Birkhoff & von Neumann [6] considered the major change in the logical structure of quantum mechanics from that of classical mechanics to be the replacing of the distributive law by the Hilbert space modular law. Husumi [7], however, showed that the closed subspaces of an infinite Hilbert space did not, in general, satisfy the Hilbert space modular law, but instead satisfied the following orthomodular law, that is a generalization of the Hilbert space modular law. Husumi concluded that the logical structure of quantum mechanics is better captured with an orthomodular law than with a modular law. His view won out, and today the logical structure of quantum mechanics—‘quantum logic’—is generally formulated using a version of an orthomodular law.

## 3. Belief for distributed algebras of events

A *distributive algebra of events* is a structure of the form , where ∪ and ∩ are binary operations on . If, in addition, set-theoretic complementation, −, is also an operation on , then it becomes a Boolean algebra of events. It is distributive, because the set-theoretic operations of ∪ and ∩ satisfy the distributive law, *A*∩(*B*∪*C*)=(*A*∩*B*)∪(*A*∩*C*). A topological space is an example of a distributive algebra of events that is not necessarily a Boolean algebra of events.

Topological spaces has a logical structure that generalizes Boolean logic. Like the Boolean case, ∪ is interpreted as ‘or’ and ∩ as ‘and’. However, ‘not’ and ‘implies’ have different interpretations: ‘not *A*’ is interpreted as the interior of −*A*, and ‘*A* implies *B*’ is interpreted as the interior of −*A*∪*B*. With these interpretations, a topology becomes an algebraic structure known as a ‘Heyting algebra of events’, or in the philosophy of mathematics, as an ‘intutionistic logic’. All finite distributive lattices are topologies and therefore Heyting algebras of events and all Heyting algebras of events are distributive algebras of events.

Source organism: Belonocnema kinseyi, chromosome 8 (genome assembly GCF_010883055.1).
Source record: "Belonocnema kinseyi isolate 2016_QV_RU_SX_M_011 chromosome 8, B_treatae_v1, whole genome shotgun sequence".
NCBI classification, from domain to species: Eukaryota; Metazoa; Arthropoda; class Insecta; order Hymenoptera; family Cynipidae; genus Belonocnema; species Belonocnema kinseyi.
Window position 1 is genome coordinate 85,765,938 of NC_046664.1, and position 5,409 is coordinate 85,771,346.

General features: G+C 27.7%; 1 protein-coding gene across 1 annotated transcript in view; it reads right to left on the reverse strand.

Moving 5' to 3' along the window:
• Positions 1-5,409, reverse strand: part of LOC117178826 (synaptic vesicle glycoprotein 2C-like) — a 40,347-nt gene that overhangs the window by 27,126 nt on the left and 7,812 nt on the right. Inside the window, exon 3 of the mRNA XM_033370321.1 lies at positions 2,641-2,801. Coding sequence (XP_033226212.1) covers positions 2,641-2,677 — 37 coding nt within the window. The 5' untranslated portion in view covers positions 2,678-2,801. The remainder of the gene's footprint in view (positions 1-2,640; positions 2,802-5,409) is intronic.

Heyting algebras have a variety of interpretations. In 1932, Kolmogorov [8] published an article showing that mathematical constructions as a logical notion was a Heyting algebra. Gödel in 1933 showed S4 modal logics were Heyting algebras. Today, topologies and Heyting algebras are widely used in artificial intelligence to capture reasoning, in computer science and engineering (where some programming languages are based on them) for searching large datasets, and in philosophical logic for ‘proof theory’. Recently, they have been used as event spaces in psychology to model probabilistically context effects, ambiguity and vagueness, and in game theory to model personal knowledge.

Let be a distributive algebra of events. Because need not have a rich set of disjoint events, the concept of ‘⊂-monotonic probability function’ has to be generalized if it is to be applied to , because may have too few disjoint events for finite additivity to be a useful concept. For example, consider the case where , where , , *B*∩*C*=*A* and *B*∪*C*=*X*. Then each function *Q* on such that and has the following property: for all *D* and *E* in , if *D*∩*E*=?, then *Q*(*D*∪*E*)=*Q*(*D*)+*Q*(*E*), i.e. each such function has the numerical properties of a ⊂-monotonic probability function. Thus for this kind of situation, finite additivity is not a useful probabilistic constraint. For a Boolean algebra of events, , the following two statements are equivalent, where *P* satisfies all of the conditions of a ⊂-monotonic probability function except possibly for finite additivity: